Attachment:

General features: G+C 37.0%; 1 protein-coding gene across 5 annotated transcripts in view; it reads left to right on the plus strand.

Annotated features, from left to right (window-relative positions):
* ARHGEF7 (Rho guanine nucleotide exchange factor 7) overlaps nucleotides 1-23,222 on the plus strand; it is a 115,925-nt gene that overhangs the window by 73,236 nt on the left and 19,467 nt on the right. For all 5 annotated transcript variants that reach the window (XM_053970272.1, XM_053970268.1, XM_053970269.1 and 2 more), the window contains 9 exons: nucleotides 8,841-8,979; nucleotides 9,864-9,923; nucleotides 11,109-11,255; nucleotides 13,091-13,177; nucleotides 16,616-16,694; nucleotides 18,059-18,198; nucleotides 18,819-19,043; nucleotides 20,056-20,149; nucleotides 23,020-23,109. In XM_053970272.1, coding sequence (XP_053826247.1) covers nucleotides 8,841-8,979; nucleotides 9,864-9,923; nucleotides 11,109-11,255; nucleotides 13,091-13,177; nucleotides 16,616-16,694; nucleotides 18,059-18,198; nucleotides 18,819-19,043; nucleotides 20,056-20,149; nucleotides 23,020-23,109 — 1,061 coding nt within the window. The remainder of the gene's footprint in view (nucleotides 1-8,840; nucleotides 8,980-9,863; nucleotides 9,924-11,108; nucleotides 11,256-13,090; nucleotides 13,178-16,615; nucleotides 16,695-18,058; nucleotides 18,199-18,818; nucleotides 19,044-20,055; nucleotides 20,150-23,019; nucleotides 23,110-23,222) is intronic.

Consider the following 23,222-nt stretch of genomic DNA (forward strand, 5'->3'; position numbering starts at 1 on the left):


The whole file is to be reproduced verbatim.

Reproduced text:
General features: G+C 37.0%; 1 protein-coding gene across 5 annotated transcripts in view; it reads left to right on the plus strand.

Annotated features, from left to right (window-relative positions):
* ARHGEF7 (Rho guanine nucleotide exchange factor 7) overlaps nucleotides 1-23,222 on the plus strand; it is a 115,925-nt gene that overhangs the window by 73,236 nt on the left and 19,467 nt on the right. For all 5 annotated transcript variants that reach the window (XM_053970272.1, XM_053970268.1, XM_053970269.1 and 2 more), the window contains 9 exons: nucleotides 8,841-8,979; nucleotides 9,864-9,923; nucleotides 11,109-11,255; nucleotides 13,091-13,177; nucleotides 16,616-16,694; nucleotides 18,059-18,198; nucleotides 18,819-19,043; nucleotides 20,056-20,149; nucleotides 23,020-23,109. In XM_053970272.1, coding sequence (XP_053826247.1) covers nucleotides 8,841-8,979; nucleotides 9,864-9,923; nucleotides 11,109-11,255; nucleotides 13,091-13,177; nucleotides 16,616-16,694; nucleotides 18,059-18,198; nucleotides 18,819-19,043; nucleotides 20,056-20,149; nucleotides 23,020-23,109 — 1,061 coding nt within the window. The remainder of the gene's footprint in view (nucleotides 1-8,840; nucleotides 8,980-9,863; nucleotides 9,924-11,108; nucleotides 11,256-13,090; nucleotides 13,178-16,615; nucleotides 16,695-18,058; nucleotides 18,199-18,818; nucleotides 19,044-20,055; nucleotides 20,150-23,019; nucleotides 23,110-23,222) is intronic.

Consider the following 23,222-nt stretch of genomic DNA (forward strand, 5'->3'; position numbering starts at 1 on the left):